Interestingly he did not challenge my statement that what had happened was wrong and should be inquired into, but said that I should not have joined with enemies of the government. I thought he was talking about Dayan Jayatilleka and Tamara Kunanayagam, and told him they were certainly not enemies but only wanted the government to do better. It was only later I realized he must have been talking about J C Weliamuna, who was indeed an inveterate foe and I had wondered why he had been asked for all the others were in essence in favour of the government if critical of its excesses.

For the Buttala seminar, one of the other invitees was Janaka Sugathadasa, Secretary to the Ministry of Resettlement, a very thoughtful and decent man, who had been very positive on issues connected with the Human Rights Action Plan. I asked him then about what was going on in the North, and he told me the resettlement there had not come under his Ministry, but rather been undertaken direct by Basil’s Task Force. This was repeated in writing when I put down my worries on paper. Needless to say Basil did not respond to my queries about the matter.

I found that the Sinhalese villagers of the Wanni were particularly angry at what government was upto, for they resented outsiders being given land. They were quite clear that such people took the land and then left, not willing to bring their families to this remote area. And later I found that this project was not done  through the Ministry of Resettlement, and was obviously designed only for political capital. But of course more people were alienated than satisfied.

The pictures are from visits to the East in July 2013, including the earlier one in the middle of the month when I approached down the hairpin bends above Mahinyangana.

Increasing alienation

The settlement of people from the deep south caused enormous resentment, not only to the Tamils of the North but also, as I found later at the Vavuniya South Divisional meeting, to the Sinhalese who had lived in the north before. They told me that settlers had been brought from Hambantota, but said that if new lands were being available priority should be given to people from the district. They made no distinction in their representations to me between Sinhalese and Tamil, it was place of origin they stressed. So I could understand clearly now why Mrs Charles had been transferred and replaced by a more complaisant officer.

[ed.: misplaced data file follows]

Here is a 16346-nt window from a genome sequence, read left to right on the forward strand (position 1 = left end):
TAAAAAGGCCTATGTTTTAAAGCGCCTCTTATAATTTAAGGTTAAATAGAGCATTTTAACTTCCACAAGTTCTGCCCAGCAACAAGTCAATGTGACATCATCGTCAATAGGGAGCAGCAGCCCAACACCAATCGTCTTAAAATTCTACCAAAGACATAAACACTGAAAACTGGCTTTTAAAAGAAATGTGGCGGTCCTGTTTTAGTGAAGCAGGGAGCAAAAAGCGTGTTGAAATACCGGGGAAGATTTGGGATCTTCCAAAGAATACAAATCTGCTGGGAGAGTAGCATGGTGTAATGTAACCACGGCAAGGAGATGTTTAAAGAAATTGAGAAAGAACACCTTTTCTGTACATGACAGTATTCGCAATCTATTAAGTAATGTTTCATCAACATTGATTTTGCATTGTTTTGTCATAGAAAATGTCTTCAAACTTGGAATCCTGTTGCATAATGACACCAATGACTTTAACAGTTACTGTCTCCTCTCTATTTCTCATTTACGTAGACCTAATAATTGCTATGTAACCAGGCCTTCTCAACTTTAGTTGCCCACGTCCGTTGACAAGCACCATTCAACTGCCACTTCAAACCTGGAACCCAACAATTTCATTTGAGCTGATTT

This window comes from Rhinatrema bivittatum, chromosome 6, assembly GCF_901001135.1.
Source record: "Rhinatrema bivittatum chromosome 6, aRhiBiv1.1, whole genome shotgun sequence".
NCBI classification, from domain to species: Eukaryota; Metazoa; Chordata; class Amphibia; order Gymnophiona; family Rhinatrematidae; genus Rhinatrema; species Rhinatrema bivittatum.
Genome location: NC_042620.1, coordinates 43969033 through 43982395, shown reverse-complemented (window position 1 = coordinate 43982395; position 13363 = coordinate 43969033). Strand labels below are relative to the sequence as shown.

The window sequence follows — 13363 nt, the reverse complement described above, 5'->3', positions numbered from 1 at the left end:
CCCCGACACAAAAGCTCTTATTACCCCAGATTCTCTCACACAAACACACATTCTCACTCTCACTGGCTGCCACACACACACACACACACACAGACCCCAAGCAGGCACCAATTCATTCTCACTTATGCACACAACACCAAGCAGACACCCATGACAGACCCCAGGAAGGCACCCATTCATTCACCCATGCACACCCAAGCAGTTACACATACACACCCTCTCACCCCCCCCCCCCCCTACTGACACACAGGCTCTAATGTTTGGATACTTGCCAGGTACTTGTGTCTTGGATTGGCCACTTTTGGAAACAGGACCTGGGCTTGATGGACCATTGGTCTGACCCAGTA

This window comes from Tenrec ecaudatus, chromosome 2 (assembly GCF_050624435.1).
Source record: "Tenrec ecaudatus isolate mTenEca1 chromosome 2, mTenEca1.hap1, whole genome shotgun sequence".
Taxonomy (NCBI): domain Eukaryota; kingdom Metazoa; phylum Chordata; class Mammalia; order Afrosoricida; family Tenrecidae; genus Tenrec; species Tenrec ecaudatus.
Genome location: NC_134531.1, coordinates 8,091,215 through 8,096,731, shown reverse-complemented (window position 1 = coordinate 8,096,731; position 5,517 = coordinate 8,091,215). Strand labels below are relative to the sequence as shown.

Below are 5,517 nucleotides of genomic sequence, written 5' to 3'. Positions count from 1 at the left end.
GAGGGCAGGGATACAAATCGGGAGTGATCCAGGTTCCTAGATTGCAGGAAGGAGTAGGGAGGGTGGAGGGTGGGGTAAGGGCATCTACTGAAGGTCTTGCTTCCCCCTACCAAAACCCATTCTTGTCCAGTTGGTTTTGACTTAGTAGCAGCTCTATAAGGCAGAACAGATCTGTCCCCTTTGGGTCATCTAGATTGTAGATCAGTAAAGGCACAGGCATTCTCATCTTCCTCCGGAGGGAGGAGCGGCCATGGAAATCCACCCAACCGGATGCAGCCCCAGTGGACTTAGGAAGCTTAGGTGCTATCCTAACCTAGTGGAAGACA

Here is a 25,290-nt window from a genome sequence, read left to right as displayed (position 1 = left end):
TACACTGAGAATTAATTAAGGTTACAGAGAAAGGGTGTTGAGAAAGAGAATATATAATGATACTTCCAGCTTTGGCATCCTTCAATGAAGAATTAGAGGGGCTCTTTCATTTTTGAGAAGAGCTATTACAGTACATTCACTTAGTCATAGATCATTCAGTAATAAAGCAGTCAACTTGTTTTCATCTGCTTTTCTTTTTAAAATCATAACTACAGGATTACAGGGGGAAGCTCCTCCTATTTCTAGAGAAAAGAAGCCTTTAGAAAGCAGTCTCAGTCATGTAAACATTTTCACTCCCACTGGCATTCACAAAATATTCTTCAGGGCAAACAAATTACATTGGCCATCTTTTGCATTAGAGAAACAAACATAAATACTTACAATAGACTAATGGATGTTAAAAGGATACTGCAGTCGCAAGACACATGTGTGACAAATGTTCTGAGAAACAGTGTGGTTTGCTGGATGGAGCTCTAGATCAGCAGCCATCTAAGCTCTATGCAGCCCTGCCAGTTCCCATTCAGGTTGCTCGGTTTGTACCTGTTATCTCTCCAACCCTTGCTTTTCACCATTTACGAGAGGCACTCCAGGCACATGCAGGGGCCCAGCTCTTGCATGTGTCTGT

The next day I went up to Jaffna to see the GA there and then Education Ministry officials to suggest new initiatives. This was just before the Northern Province election after which for the first time a professional educationist was appointed Minister of Education. He did a great job and a new Education Policy document was produced, and much might have been achieved, had the Chief Minister not grown politically ambitious and sacked him.

I came back that day to stay the night at Aluwihare with Ena, who had another guest I helped entertain, and then got back to Colombo. The next weekend, after a night at Getamanna, I set off early for meetings in Damana in Amparai District in the morning and in Akkaraipattu in the afternoon. I stayed that night in Amparai and went to Sainthamarathu in the morning and Kalawanchikuddy in the afternoon, meeting another old Sabaragamuwa student in between, Anzar, with whom I had stayed when the Liberal Party contested the General Election all over the country in 2000.

I still recall that the first thing he did then was take me to the scene of the massacre of Muslims in a mosque the LTTE had perpetrated in 1990. Resentments still ran deep about that, and I was reminded of how the students I had lectured to in Jaffna in 1983 insisted I go to see the charred remains of the Public Library which government goods had set on fire a few months earlier. But I also remember the wonderful hospitality of Anzar’s family, and sitting out on the beach with him and his friends as dusk fell, the common habit of the youngsters of the area.

I stayed that night at the Bridge Hotel in Batticaloa but left very early to get to the Thampalagama Division north of Trincomalee for a morning meeting, and then went on to Kuchchavelli for the afternoon meeting, recalling my last visit there, soon after the war, when I had gone to see the medical facility that had been set up when it was found that the Tigers were sending fighters amongst the sick we brought down under ICRC supervision for treatment in Trincomalee.

I write today about further visits to the East and then the North, when I first saw colonization by people with no connection with the area.

New problems.